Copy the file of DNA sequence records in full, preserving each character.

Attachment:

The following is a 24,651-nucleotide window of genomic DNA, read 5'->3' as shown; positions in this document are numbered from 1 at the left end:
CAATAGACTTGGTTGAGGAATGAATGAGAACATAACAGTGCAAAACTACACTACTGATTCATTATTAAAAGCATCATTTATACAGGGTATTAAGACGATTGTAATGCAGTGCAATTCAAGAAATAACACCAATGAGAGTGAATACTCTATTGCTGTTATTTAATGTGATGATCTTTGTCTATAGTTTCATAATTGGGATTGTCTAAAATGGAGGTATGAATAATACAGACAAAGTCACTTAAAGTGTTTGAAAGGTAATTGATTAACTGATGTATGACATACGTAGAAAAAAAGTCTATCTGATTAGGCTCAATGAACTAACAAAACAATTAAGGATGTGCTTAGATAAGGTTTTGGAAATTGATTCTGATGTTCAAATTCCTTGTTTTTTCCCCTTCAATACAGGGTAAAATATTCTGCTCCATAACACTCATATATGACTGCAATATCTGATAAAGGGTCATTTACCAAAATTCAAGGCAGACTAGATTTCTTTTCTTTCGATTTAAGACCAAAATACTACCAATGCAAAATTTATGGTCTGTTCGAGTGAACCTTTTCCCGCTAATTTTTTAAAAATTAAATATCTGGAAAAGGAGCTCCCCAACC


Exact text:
The following is a 24,651-nucleotide window of genomic DNA, read 5'->3' as shown; positions in this document are numbered from 1 at the left end:
CAATAGACTTGGTTGAGGAATGAATGAGAACATAACAGTGCAAAACTACACTACTGATTCATTATTAAAAGCATCATTTATACAGGGTATTAAGACGATTGTAATGCAGTGCAATTCAAGAAATAACACCAATGAGAGTGAATACTCTATTGCTGTTATTTAATGTGATGATCTTTGTCTATAGTTTCATAATTGGGATTGTCTAAAATGGAGGTATGAATAATACAGACAAAGTCACTTAAAGTGTTTGAAAGGTAATTGATTAACTGATGTATGACATACGTAGAAAAAAAGTCTATCTGATTAGGCTCAATGAACTAACAAAACAATTAAGGATGTGCTTAGATAAGGTTTTGGAAATTGATTCTGATGTTCAAATTCCTTGTTTTTTCCCCTTCAATACAGGGTAAAATATTCTGCTCCATAACACTCATATATGACTGCAATATCTGATAAAGGGTCATTTACCAAAATTCAAGGCAGACTAGATTTCTTTTCTTTCGATTTAAGACCAAAATACTACCAATGCAAAATTTATGGTCTGTTCGAGTGAACCTTTTCCCGCTAATTTTTTAAAAATTAAATATCTGGAAAAGGAGCTCCCCAACC